a dialog sponsored by the Creation Ex Nihilo Technical Journal
(TJ Editors, 2002; Oard, 2002a; 2002b; 2002c; Baumgardner, 2002a; 2002b;
2002c). Many issues related to both catastrophic and uniformitarian plate
tectonics were discussed, but the issue that attracts our attention here
is the manner in which CPT utilizes the column. It illustrates concerns
mentioned earlier about distinguishing between data and interpretation. 

CPT relies on the column to validate interpretations that are in
turn presented as data. For example, Baumgardner (2002) states that the
regularly decreasing age of the seafloor from the midocean ridges to the
continents is a key piece of evidence for CPT. However, the conclusion
of this age distribution rests in part on the application of the column
and its dating scheme to seafloor sediments. Baumgardner (2002) applies
relative dating comparisons based on microfossil assemblages. But these
assemblages are assigned their relative ages based on their evolutionary

Plate tectonic theory illustrates why the “simple” compression
of the absolute time scale of the column does not resolve problems in
migrating from an old-earth uniformitarian framework to a young-earth
catastrophic alternative. One problem is the inability to resolve even
the relative timing of uniformitarian plate tectonic events with
the sequence demanded by the Genesis Flood. For example, uniformitarian
plate tectonics is an ongoing process with repeated continental
joining and separation (Froede, 2000b; Hoffman, 1988; Rogers, 1996; Windley,
1993). CPT appears to include only one catastrophic episode of plate motion
and subduction, followed by quiescence (Baumgardner, 2002a; 2002b; 2002c). 

Alternate Approaches to


While the desire to incorporate the column into creationist stratigraphy
is present, the necessity is not. Creationists have proposed other stratigraphic
approaches. An early, exhaustive evaluation of the distribution of fossils
by Woodmorappe (1983) led to the development of his “TAB” model—TAB
standing for “tectonically-associated biological provinces.”
In 1994, Walker presented a stratigraphic model at the Third International
Creation Conference. His model proposed a framework for defining strata
on a timeline extracted from the Bible. He applied his model at locations
in Australia (1996a; 1996b) and New Zealand (2001). Froede (1995) published
a similar timescale, based on events described in Genesis and Job. This
timescale was used for comparison in an evaluation of the column in the
Gulf of Mexico basin (1999). Reed, Froede, and Bennett (1996) advocated
geologic energy as the integrating factor in creationist stratigraphy. 

Theoretical alternatives have been complemented by field studies that
have ignored the column. Akridge (1998; 2000b) and Akridge and Froede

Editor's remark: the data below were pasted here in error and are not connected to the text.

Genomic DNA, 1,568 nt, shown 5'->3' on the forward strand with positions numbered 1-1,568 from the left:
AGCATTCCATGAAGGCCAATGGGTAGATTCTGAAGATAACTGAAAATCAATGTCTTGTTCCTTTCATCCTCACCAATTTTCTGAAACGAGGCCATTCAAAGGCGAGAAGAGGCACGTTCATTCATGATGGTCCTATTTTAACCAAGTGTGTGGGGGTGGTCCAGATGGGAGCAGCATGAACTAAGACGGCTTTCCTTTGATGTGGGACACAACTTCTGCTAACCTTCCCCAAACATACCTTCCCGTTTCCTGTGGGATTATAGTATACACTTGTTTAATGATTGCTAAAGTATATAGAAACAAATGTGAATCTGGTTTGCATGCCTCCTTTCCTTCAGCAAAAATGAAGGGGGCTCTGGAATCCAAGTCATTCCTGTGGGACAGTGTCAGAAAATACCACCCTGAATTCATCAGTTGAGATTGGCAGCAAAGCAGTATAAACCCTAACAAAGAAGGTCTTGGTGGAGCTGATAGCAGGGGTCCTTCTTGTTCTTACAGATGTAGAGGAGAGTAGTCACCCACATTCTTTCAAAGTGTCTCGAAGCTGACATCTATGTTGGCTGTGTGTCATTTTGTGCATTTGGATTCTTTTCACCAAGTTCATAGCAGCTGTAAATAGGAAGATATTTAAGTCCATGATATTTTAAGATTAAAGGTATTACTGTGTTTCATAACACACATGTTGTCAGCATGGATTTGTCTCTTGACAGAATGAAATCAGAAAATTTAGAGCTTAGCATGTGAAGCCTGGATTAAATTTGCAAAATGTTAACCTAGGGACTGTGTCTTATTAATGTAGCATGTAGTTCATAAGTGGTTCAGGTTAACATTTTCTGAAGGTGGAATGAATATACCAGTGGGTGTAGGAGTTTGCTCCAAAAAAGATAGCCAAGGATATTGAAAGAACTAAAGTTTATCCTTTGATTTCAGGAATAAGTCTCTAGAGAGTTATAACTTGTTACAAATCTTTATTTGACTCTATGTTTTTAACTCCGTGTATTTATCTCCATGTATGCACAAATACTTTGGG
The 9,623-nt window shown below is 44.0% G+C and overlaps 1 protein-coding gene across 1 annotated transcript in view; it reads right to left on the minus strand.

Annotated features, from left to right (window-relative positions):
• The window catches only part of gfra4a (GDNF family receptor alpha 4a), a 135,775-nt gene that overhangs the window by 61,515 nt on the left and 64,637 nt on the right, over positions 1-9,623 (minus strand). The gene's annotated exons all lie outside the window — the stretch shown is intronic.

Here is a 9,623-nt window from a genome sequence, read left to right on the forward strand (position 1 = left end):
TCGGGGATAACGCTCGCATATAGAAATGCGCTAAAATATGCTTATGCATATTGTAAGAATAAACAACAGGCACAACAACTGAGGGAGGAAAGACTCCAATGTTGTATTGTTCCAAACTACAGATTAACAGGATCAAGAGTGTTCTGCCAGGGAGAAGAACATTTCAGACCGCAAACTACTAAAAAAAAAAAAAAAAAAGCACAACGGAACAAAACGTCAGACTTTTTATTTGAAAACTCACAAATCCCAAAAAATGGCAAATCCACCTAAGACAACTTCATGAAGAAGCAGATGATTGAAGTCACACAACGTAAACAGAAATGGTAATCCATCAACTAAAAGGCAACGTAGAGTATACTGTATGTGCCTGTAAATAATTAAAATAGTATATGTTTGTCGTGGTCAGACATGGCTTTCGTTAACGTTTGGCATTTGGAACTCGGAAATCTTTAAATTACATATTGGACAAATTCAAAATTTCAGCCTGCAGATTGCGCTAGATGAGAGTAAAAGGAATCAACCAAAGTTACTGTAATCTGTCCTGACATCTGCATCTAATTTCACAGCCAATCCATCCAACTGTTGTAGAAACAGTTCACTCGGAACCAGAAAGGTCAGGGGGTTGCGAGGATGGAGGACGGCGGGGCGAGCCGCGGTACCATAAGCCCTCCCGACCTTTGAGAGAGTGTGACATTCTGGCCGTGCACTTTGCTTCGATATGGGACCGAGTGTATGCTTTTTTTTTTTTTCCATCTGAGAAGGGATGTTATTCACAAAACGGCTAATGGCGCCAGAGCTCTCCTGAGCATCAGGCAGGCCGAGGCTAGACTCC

(2000) described and interpreted strata found in the area around Lookout
Mountain (NE Alabama-NW Georgia border) with reference to the Genesis
Flood without relying on the column. Interpretation outside the column
was also applied to gravel deposits found in Montana and sections of Canada
(Klevberg, 1998; Klevberg and Oard, 1998; Oard and Klevberg, 1998). Reed
(2000b) described and interpreted strata associated with the North American
Midcontinent Rift System with respect to depositional energy levels rather
than the column. Reed (2002) applied the same method at the Palo Duro
Basin, Texas.  


The uniformitarian stratigraphic column encapsulates the modern geologic
interpretation of the earth’s crust. Unfortunately, that interpretation
includes the rejection of the Christian worldview in favor of Naturalism—a
worldview that replaces a reality founded on God’s Creation and governance
of the universe with an impersonal, uncaring mechanism. It also substitutes
Christianity’s confidence in a truth granted by God’s revelation
with an unstable positivism that succeeds only when it pilfers Christian
doctrine. Finally, it sterilizes a meaningful and rich history, substituting
a timeframe designed to dismiss the immanent presence of the Creator,
and fills its endless ages with pseudo-scientific “just-so”
stories. When we consider the vast chasm that lies between Naturalism
and Christianity, we do not see how creationists can escape the necessity
of razing that worldview until no two stones are left standing, and then
rebuilding natural history and its derivative stratigraphy from the ground

Creationist proponents of adopting the stratigraphic column believe that
they are simply incorporating an empirical construct without any stain
of Naturalism. We are confident that they decry any influence of Naturalism
in creationism and gladly eschew its tenets. However, we fear that they
are missing connections between the column and that worldview and we challenge
them to examine more closely the assumptions, methods, and conclusions
that surround the column. We hope that they come to see the difference
between the perceptual and conceptual. If it quacks like a duck… 


We thank our spouses for allowing us the time and opportunity to research
and write this article. We also thank Dr. Emmett Williams and Mr. Jerry
Akridge for their helpful comments. Any mistakes that remain are our own.
Glory to God in the highest! (Prov. 3:5–6).